SADDLE BROOK, N.J. — The red line on the pavement behind a veterinary clinic in Connecticut was an enormous hurdle that Wally wasn’t quite sure he was ready to face.
That line and a mere three feet separated the golden retriever, tail tucked between his legs, from his new adoptive family.
Steve Quilliam, the Grateful Doggies transporter who helped rescue Wally, eventually coaxed the pup over that line, guiding him across that parking lot and toward the smiling strangers.
That Wally ultimately wound up in his new family’s arms was the culmination of a long rescue process.
But for Quilliam, the long hours of travel, being away from home and having to give up dogs to which he has become attached are worth it. He has participated in another successful rescue and that’s all that matters.
Saddle Brook photographer Eva Fazzari, 30, set out to capture it all in her photography series, "Freeway Project " — which earned her the Editor's Choice Award from CENTER in Santa Fe.
Fazzari's photographs chronicle the three-day, 3,000-mile journey of Grateful Doggies Freedom Transport Company between Alabama and Maine on which gas stations, welcome centers and vacant parking lots have yielded many a reluctant goodbye and happy hello.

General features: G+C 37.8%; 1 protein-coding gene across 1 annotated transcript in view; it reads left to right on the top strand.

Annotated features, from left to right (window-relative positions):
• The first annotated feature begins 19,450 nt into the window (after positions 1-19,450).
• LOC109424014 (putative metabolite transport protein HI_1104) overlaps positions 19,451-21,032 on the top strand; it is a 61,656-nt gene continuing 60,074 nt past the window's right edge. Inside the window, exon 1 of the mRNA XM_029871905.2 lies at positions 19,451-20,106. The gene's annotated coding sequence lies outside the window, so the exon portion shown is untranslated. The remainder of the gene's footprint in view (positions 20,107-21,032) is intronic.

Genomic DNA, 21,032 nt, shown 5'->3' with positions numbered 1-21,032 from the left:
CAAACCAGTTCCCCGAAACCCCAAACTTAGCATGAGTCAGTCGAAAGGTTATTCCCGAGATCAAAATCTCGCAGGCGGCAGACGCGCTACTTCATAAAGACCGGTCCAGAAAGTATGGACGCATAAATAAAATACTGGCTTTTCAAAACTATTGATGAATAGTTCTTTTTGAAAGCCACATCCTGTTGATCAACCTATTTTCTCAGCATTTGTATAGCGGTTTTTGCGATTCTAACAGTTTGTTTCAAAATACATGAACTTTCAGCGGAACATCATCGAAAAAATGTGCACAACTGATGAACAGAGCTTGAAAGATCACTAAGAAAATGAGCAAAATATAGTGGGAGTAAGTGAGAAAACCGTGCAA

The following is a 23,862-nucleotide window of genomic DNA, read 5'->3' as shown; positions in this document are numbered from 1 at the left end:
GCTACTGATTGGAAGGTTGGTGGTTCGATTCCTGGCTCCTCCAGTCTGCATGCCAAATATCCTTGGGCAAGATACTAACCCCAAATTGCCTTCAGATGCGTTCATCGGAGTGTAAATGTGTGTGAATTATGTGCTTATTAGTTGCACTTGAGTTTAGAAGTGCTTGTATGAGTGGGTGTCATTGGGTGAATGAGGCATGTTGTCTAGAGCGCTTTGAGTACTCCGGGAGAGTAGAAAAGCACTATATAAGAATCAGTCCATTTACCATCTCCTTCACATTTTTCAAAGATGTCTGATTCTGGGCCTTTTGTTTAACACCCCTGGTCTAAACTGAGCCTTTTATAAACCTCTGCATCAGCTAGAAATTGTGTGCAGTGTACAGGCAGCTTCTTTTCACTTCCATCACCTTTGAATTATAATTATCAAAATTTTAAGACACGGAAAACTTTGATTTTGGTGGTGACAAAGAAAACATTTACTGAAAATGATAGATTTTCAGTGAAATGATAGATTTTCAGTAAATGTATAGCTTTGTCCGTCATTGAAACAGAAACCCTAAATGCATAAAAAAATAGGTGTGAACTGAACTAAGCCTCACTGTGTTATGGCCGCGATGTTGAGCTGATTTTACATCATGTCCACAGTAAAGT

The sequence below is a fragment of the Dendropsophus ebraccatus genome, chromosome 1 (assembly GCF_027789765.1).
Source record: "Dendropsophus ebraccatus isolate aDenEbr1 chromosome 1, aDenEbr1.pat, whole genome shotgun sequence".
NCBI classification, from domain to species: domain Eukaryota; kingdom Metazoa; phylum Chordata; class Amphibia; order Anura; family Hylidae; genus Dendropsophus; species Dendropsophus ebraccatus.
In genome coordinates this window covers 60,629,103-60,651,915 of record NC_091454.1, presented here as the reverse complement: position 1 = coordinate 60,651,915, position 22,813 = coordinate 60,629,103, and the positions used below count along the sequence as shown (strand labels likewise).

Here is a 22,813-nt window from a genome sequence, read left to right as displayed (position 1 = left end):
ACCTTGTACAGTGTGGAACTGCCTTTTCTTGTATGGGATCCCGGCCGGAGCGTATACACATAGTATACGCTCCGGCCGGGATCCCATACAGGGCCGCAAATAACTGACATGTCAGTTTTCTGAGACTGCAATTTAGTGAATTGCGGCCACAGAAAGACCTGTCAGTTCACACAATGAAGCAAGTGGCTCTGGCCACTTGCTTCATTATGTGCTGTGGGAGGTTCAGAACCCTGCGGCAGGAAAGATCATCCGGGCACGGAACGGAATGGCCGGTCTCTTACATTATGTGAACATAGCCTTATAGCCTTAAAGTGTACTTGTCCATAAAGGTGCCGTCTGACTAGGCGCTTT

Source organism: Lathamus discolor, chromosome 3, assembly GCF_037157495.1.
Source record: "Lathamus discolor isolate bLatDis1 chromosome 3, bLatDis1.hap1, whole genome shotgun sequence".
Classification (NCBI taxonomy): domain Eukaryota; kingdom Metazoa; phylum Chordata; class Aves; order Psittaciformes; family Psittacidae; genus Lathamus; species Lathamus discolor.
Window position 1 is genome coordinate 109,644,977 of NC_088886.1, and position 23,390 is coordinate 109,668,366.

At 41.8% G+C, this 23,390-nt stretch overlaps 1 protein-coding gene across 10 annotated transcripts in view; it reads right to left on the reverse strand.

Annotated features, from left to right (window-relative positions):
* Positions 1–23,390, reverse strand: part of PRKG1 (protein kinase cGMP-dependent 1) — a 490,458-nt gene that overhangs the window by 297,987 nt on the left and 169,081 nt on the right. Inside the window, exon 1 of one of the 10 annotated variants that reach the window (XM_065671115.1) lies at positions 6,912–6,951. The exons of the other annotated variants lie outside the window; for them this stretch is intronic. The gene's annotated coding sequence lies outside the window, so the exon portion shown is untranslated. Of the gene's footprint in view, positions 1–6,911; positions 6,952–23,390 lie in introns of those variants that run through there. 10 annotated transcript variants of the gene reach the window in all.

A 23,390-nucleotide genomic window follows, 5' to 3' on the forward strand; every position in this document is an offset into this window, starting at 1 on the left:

“What’s interesting is that the locations we were making stops at were not inviting locations,” said Fazzari, a Dumont native. “They were all places of transit where you don’t expect to have an emotional involvement — places that provide no comfort. Emotions playing out in strange places intrigued me.”
Fazzari first became involved with Grateful Doggies in March 2014 when she brought a car full of Quilliam’s rescues to a local rescue.
She’d been taking photographs for local rescues but — after seeing the reality of rescue and transport — Fazzari was eager to take her passion for pets and pictures one step further.
She was influenced by photographer Amy Stein, who’s “Domesticated” series recreates interactions between man and animal. Fazzari then accompanied Quilliam on a May 2014 transport to capture the moments that animals met their new owners.
“We wanted to keep it as positive as possible,” Fazzari said. “I wanted to show the emotional exchanges between people and animals, and the effort of people that it takes to make rescue work.”
Fazzari has been on 15 transports up and down the east coast and has no plans to stop. The Freeway Project will be a photobook for purchase and likely a gallery exhibition upon completion, according to Fazzari, who added the project has also become personal.
“This is the first time I’ve been able to combine my passion for animals with my love of photography,” she said. “Right now, it feels like everything is starting to come together and make a lot of sense for me.”
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